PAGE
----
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Gangs and Police Battle for Control of Rio's Slums
Not far from Rio's posh Ipanema and Copacabana districts, narrow pathways lead to grim slums where drug gangs dominate life for residents.
Young drug traffickers pose for photos
Young drug traffickers pose for photos holding their guns in a slum in Rio de Janeiro, Brazil. When Associated Press journalists visit areas with authorization from the gangs, the ones who agree to be photographed cover their faces so they can't be identified.
Scenes of impunity and violence play out daily in many of Rio's hundreds of slums, known here as favelas, and other outlying areas. The vast majority of killings are the result of heavily armed gangs who frequently shoot it out in turf wars.
A police officer walks past residents
A police officer walks past residents during a clash with drug traffickers in the "pacified" Alemao slum complex in Rio de Janeiro on July 7.
Tourists coming for the Olympic Games will likely be spared from the violence lived daily in slums in the west, north and outlying areas of the city. The 85,000 soldiers and police who will be dispatched represent a force double that of the 2012 Games in London.
A body lies at the entrance of a home
A body lies at the entrance of a home in Nova Iguacu, greater Rio de Janeiro, on July 13. The man who lived there with his family was removed by gunmen and killed on the spot. Police believe the killing was a gang hit related to a change of leadership in the area.
On the eve of hosting the world's largest sporting event, Rio's decade-long push to curb violence in hundreds of slums appears to be crumbling. Overall murders are on the rise in the first half of 2016.
A police officer patrols among residents during an operation against drug traffickers at the "pacified" Jacarezinho slum in Rio de Janeiro on June 29.
The Pacification Police Units, known by the Portuguese acronym UPP, were created in 2008, setting up community stations in at-risk areas, mostly near sports venues, posh tourist districts and downtown. A drug gang leader called the program a "facade." He said that drug dealers were initially worried and kept a low profile, but soon it was back to business as usual.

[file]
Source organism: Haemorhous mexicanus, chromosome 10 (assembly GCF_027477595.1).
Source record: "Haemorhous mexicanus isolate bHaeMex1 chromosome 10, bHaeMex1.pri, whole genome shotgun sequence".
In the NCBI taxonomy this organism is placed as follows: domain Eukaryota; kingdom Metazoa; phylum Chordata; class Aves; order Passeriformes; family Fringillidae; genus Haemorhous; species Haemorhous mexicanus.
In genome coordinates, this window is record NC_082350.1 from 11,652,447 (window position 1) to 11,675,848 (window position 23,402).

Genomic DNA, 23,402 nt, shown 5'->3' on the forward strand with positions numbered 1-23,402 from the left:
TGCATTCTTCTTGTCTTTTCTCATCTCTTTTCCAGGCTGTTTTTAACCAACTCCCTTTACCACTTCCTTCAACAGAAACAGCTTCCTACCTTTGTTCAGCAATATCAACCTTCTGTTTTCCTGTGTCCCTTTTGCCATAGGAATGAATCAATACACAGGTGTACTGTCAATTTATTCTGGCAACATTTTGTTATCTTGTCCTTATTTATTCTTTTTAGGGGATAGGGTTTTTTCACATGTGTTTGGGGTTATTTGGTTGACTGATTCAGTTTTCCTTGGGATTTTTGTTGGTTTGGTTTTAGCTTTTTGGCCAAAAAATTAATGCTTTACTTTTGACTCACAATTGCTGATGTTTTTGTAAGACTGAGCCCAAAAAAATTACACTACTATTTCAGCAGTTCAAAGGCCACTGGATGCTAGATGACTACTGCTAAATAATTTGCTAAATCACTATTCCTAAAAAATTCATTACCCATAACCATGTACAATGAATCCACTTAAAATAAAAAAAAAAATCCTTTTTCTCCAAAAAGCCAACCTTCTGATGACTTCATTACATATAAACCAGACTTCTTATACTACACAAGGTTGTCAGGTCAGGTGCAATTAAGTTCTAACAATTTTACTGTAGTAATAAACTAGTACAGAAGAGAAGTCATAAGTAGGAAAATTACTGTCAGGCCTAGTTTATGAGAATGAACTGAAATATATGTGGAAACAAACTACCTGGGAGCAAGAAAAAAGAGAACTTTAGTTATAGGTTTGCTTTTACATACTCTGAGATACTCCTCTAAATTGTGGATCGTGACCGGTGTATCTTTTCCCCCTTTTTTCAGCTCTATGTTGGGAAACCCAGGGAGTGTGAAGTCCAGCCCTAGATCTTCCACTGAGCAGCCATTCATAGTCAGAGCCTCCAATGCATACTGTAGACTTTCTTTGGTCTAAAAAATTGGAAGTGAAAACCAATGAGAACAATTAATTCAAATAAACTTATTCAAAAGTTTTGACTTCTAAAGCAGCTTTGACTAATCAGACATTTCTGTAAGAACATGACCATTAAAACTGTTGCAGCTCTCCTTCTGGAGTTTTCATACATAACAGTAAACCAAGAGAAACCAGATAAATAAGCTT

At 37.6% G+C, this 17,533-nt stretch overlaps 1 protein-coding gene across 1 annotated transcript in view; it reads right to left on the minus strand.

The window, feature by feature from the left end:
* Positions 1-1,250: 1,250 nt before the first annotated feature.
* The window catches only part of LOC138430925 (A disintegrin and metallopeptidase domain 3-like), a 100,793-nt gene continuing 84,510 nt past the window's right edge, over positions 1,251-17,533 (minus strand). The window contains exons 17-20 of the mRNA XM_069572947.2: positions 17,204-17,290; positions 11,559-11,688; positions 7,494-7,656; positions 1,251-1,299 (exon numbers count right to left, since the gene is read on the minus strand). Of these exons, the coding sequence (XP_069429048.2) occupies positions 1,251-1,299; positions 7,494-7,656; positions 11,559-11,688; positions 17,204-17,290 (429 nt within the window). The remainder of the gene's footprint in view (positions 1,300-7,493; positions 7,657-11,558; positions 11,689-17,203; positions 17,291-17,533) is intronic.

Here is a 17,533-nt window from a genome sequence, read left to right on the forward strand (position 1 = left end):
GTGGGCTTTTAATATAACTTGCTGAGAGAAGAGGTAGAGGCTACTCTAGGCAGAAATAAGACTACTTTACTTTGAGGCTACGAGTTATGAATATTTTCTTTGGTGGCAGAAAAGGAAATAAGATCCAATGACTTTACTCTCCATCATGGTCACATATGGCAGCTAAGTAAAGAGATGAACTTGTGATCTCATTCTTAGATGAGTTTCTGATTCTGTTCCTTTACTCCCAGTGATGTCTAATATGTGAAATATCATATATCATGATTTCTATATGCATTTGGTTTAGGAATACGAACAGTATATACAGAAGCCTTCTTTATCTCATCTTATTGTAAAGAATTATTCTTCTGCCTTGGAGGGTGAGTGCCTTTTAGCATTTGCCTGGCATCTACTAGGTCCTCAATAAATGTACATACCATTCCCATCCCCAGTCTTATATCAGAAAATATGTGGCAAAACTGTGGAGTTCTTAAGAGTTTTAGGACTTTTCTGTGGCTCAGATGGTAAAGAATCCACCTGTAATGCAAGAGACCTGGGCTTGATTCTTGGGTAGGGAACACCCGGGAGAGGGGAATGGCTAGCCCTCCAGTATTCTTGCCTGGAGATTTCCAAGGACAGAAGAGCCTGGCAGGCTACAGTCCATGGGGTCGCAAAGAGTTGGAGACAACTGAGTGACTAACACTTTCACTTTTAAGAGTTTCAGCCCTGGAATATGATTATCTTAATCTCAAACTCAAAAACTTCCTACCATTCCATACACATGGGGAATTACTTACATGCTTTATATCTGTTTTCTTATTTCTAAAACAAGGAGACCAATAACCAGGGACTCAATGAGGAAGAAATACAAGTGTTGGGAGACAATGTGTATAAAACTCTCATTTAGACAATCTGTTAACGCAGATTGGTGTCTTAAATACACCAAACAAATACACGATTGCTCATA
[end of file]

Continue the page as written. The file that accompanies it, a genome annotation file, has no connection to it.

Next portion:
A police officer photographs the body of homicide victim Aga Lopes Pinheiro, a pre-candidate for local council in Mage, in greater Rio de Janeiro, Brazil.
According to local news reports, the 49-year-old woman was shot by four gunmen while in a bar with a friend and her partner. The woman is the 11th politician murdered in the greater Rio area since November, and police have not been able to determine the motives for the killings.
The body of a teenage boy who was killed while walking outside of his home turf lies on a street in a gang-controlled area of Rio on June 30. Later in the day, according to residents, the father went to denounce his son's death to the gang and was shot dead.
Overall murders are on the rise in the first half of 2016, say officials, and the victims are overwhelmingly young, black men.
A police officer runs for cover during an exchange of gunfire with drug traffickers at the "pacified" Alemao slum in Rio on July 7. Half a dozen officers had entrenched themselves behind a cable car station while they shot it out with suspected drug traffickers in the sprawling cluster of slums in north Rio.
Shootouts erupt daily, even in slums where community policing programs had successfully rewritten the narrative in recent years.
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